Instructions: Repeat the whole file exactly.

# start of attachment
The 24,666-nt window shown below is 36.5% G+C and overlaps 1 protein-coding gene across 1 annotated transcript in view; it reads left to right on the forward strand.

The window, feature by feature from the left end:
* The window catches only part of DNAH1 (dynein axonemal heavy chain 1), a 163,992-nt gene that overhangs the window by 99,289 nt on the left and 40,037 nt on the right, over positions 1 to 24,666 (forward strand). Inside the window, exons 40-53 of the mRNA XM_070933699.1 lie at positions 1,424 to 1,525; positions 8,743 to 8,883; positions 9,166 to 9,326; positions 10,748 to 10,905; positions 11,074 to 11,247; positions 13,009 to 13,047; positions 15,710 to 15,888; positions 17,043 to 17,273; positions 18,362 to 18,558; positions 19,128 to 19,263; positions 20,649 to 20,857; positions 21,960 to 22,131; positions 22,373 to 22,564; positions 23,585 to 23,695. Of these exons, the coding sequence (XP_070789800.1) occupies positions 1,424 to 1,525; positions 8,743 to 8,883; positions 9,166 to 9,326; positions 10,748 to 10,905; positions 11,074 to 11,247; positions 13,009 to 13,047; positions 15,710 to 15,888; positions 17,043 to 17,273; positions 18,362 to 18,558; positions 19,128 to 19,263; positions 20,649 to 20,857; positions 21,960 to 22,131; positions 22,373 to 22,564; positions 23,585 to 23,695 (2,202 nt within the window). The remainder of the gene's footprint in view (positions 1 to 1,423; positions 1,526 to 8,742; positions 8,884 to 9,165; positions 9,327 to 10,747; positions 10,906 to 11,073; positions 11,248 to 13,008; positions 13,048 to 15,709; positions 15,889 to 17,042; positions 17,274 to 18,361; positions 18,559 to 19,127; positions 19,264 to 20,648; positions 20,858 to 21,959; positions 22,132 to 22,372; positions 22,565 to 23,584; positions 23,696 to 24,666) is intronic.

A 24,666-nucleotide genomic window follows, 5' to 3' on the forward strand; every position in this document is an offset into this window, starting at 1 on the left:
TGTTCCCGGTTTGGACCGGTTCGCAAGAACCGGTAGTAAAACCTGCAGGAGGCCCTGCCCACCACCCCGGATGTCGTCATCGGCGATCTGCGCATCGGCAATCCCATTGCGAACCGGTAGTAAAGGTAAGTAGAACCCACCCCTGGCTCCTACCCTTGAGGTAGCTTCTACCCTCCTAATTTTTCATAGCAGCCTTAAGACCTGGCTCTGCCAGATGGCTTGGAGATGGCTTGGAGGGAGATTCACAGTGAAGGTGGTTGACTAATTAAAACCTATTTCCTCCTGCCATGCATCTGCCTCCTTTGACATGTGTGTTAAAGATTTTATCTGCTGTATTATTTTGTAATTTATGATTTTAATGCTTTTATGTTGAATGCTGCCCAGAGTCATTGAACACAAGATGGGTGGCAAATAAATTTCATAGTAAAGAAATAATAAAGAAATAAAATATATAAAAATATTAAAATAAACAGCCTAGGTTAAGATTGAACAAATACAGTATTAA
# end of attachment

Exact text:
The 24,666-nt window shown below is 36.5% G+C and overlaps 1 protein-coding gene across 1 annotated transcript in view; it reads left to right on the forward strand.

The window, feature by feature from the left end:
* The window catches only part of DNAH1 (dynein axonemal heavy chain 1), a 163,992-nt gene that overhangs the window by 99,289 nt on the left and 40,037 nt on the right, over positions 1 to 24,666 (forward strand). Inside the window, exons 40-53 of the mRNA XM_070933699.1 lie at positions 1,424 to 1,525; positions 8,743 to 8,883; positions 9,166 to 9,326; positions 10,748 to 10,905; positions 11,074 to 11,247; positions 13,009 to 13,047; positions 15,710 to 15,888; positions 17,043 to 17,273; positions 18,362 to 18,558; positions 19,128 to 19,263; positions 20,649 to 20,857; positions 21,960 to 22,131; positions 22,373 to 22,564; positions 23,585 to 23,695. Of these exons, the coding sequence (XP_070789800.1) occupies positions 1,424 to 1,525; positions 8,743 to 8,883; positions 9,166 to 9,326; positions 10,748 to 10,905; positions 11,074 to 11,247; positions 13,009 to 13,047; positions 15,710 to 15,888; positions 17,043 to 17,273; positions 18,362 to 18,558; positions 19,128 to 19,263; positions 20,649 to 20,857; positions 21,960 to 22,131; positions 22,373 to 22,564; positions 23,585 to 23,695 (2,202 nt within the window). The remainder of the gene's footprint in view (positions 1 to 1,423; positions 1,526 to 8,742; positions 8,884 to 9,165; positions 9,327 to 10,747; positions 10,906 to 11,073; positions 11,248 to 13,008; positions 13,048 to 15,709; positions 15,889 to 17,042; positions 17,274 to 18,361; positions 18,559 to 19,127; positions 19,264 to 20,648; positions 20,858 to 21,959; positions 22,132 to 22,372; positions 22,565 to 23,584; positions 23,696 to 24,666) is intronic.

A 24,666-nucleotide genomic window follows, 5' to 3' on the forward strand; every position in this document is an offset into this window, starting at 1 on the left:
TGTTCCCGGTTTGGACCGGTTCGCAAGAACCGGTAGTAAAACCTGCAGGAGGCCCTGCCCACCACCCCGGATGTCGTCATCGGCGATCTGCGCATCGGCAATCCCATTGCGAACCGGTAGTAAAGGTAAGTAGAACCCACCCCTGGCTCCTACCCTTGAGGTAGCTTCTACCCTCCTAATTTTTCATAGCAGCCTTAAGACCTGGCTCTGCCAGATGGCTTGGAGATGGCTTGGAGGGAGATTCACAGTGAAGGTGGTTGACTAATTAAAACCTATTTCCTCCTGCCATGCATCTGCCTCCTTTGACATGTGTGTTAAAGATTTTATCTGCTGTATTATTTTGTAATTTATGATTTTAATGCTTTTATGTTGAATGCTGCCCAGAGTCATTGAACACAAGATGGGTGGCAAATAAATTTCATAGTAAAGAAATAATAAAGAAATAAAATATATAAAAATATTAAAATAAACAGCCTAGGTTAAGATTGAACAAATACAGTATTAA